Because of the poverty rate, Navajos have been living in survival mode. They buy big bags of potatoes rather than apples and oranges, he said. “They're adapted to it for survival purposes, but studies show it costs the same amount now to buy apples, oranges, bananas, and grapes. It's just breaking that habit.”
The Special Diabetes Project has eight service units throughout the Navajo Nation in Chinle, Shiprock, Crownpoint, Gallup, Fort Defiance, Dilkon, Tuba City and Kayenta. “We're a prevention program. We're here to educate on nutrition, diabetes, and wellness, which is physical activity,” he said.
“In each one we have a field staff, which I call the troops, because they're out there every day. They're walking in the schools, they're walking into the tribal council. They're taking sugar levels and telling people what they need to do because they're getting bad readings. They're basically telling them, 'You need to change now or you're going to die.'”
For Thanksgiving Yazzie recommends getting smaller plates and smaller serving utensils. “People will put less on their plates. If they're hungry, they can go back for seconds.”
And one thing to remember over the holidays is that once consumed, white bread and potatoes both turn to sugar in the body”
Shakopee Announce $5 Million In Tribal Grants
By Tessa Lehro, Communications Specialist
Prior Lake, MN – The Shakopee Mdewakanton Sioux Community announces their first round of fiscal year 2010 tribal grants totaling $5,000,000 to seven American Indian Tribes. Donations of $1 million each will go to the Flandreau Santee Sioux Tribe, Rosebud Sioux Tribe, and Yankton Sioux Tribe all of South Dakota; the Bois Forte Band of Chippewa of Minnesota; and the Spirit Lake Sioux Tribe of North Dakota.
The Flandreau Santee Sioux Tribe, Flandreau, South Dakota, will use their $1 million grant for construction of a Senior Independent Living Project. In previous years the SMSC has helped fund this project, which is desperately needed to give tribal elders a safe and comfortable place to live on the reservation. It will also help provide more and better jobs for tribal members.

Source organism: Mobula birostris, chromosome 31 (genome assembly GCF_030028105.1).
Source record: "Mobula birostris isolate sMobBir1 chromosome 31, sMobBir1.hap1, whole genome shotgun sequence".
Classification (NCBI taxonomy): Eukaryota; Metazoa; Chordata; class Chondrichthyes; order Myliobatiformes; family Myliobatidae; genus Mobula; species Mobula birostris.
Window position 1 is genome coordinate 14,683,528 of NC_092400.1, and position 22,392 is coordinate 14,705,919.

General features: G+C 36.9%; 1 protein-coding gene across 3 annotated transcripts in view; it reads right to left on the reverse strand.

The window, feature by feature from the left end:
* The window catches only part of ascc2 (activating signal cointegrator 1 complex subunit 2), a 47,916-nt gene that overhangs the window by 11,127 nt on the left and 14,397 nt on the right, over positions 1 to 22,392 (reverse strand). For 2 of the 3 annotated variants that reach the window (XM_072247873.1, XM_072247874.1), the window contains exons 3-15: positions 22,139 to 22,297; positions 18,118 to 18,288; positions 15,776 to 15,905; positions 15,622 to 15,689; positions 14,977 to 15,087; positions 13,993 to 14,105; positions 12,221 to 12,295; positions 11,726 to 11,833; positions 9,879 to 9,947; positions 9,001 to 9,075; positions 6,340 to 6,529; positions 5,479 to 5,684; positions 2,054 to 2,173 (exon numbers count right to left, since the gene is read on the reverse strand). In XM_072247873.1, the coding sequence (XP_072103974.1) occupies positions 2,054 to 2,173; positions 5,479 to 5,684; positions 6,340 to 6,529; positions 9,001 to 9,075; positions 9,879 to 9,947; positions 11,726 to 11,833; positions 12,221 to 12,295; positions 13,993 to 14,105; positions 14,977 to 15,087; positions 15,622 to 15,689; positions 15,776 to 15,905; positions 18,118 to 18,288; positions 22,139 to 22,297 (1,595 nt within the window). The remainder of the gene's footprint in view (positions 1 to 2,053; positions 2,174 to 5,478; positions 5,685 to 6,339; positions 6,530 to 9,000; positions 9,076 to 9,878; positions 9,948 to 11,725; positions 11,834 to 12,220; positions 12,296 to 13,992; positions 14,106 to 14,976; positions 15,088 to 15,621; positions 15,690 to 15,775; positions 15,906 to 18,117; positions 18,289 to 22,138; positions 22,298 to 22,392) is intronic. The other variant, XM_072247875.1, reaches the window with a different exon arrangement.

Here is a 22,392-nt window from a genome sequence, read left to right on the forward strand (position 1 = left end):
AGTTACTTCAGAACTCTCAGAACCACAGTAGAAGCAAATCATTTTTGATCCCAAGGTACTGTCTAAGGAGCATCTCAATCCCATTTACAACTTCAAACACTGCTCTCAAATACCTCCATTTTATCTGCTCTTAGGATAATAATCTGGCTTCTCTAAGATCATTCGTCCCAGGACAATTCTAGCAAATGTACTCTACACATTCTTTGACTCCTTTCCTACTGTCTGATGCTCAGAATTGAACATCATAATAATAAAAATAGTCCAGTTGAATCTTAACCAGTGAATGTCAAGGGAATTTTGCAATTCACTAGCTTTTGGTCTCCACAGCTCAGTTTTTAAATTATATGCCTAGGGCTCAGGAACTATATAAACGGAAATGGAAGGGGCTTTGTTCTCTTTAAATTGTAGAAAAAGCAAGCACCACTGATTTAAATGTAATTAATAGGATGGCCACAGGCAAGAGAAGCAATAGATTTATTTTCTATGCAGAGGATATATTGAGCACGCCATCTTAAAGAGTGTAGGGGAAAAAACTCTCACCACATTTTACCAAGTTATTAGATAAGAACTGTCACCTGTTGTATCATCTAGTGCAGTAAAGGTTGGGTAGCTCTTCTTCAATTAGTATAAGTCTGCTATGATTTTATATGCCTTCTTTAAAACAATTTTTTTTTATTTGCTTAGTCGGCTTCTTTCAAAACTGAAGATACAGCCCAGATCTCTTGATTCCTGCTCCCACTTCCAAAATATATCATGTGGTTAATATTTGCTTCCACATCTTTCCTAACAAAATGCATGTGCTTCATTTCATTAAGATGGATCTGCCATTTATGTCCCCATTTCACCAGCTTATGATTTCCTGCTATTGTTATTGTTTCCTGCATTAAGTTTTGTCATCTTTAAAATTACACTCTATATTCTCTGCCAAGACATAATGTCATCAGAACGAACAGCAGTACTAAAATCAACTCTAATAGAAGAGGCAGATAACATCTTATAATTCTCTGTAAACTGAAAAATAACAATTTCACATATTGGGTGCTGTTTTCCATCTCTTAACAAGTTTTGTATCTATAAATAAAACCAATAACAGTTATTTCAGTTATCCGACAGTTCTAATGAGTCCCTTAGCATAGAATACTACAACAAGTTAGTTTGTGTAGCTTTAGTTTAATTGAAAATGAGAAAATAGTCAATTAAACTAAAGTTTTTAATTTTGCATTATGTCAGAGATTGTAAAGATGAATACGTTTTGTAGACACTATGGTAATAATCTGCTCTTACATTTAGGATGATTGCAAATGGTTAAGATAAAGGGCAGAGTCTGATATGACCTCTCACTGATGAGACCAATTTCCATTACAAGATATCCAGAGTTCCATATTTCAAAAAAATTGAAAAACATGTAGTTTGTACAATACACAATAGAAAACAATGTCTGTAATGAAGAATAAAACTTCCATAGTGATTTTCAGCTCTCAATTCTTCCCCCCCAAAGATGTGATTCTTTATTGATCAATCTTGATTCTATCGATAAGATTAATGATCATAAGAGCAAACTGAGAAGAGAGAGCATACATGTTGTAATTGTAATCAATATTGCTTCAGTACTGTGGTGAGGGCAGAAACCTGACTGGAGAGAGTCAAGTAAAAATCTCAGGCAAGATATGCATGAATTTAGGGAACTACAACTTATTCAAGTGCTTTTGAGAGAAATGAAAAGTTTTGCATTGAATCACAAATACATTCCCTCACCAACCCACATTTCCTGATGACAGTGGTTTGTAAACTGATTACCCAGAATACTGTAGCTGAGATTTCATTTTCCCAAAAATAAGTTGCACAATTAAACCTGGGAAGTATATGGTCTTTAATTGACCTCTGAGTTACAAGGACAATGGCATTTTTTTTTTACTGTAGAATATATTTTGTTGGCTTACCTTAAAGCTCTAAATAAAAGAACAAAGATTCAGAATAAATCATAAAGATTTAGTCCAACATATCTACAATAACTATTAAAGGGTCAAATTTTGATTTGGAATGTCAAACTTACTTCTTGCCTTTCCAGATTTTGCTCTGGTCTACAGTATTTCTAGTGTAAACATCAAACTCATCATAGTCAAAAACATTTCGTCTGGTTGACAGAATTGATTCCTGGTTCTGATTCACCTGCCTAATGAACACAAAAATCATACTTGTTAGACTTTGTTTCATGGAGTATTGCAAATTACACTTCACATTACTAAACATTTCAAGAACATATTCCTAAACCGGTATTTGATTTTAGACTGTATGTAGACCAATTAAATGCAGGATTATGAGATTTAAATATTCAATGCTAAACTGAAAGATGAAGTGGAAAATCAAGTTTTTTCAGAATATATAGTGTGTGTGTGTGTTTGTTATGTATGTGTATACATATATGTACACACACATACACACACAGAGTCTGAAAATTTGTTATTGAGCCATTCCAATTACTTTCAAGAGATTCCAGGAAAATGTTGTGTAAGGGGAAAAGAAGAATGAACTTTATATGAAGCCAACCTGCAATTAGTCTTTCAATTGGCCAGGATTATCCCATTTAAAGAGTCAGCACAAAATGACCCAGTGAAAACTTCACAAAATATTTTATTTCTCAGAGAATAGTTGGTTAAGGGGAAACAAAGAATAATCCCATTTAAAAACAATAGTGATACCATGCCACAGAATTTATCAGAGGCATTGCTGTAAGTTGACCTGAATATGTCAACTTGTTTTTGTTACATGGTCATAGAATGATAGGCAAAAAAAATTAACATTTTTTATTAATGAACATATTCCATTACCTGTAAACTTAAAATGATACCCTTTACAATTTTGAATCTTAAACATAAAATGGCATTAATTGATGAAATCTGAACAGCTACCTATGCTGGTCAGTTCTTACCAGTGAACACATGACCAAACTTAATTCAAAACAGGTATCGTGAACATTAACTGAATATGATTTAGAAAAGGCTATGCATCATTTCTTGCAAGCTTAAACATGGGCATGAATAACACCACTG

The Rosebud Sioux Tribe will use their $1 million grant for their Turtle Creek Crossing Grocery Store. The new grocery store, which opened in 2009, has a deli, bakery, pharmacy, and, most importantly, healthy foods to help combat the diabetes epidemic on the reservation. The SMSC helped fund this project with $2.4 million in loans and $2 million in grants in previous fiscal years.
The Yankton Sioux Tribe will use their $1 million grant for energy assistance for members and for the Marty Community Center, to complete the community center in Lake Andes, building insulation for the Marty Community Center, and pre-construction design for a new tribal administration building.
The Bois Forte Band of Chippewa Indians will use their $1 million grant for construction of a new 47,000 square foot administration building in Nett Lake, Minnesota. An $8 million loan from the Shakopee Mdewakanton Sioux Community for the same project was announced in August 2009. The new building will house the Tribe’s administration and finance offices; its leasing, grant administration, and language preservation programs; planning, fuel assistance, information technology, a registrar, and the tribal council chambers. The previous building was destroyed by fire.
The Spirit Lake Sioux Tribe will use their $1 million grant for community improvement programs and infrastructure development, including replacement of the heating and cooling systems and for maintenance equipment at the tribal headquarters community building; equipment for the fire department, KABU radio station, utilities, and refuse control; and for the tribal housing program, emergency management funds for recovery from floods, and for youth recreation centers.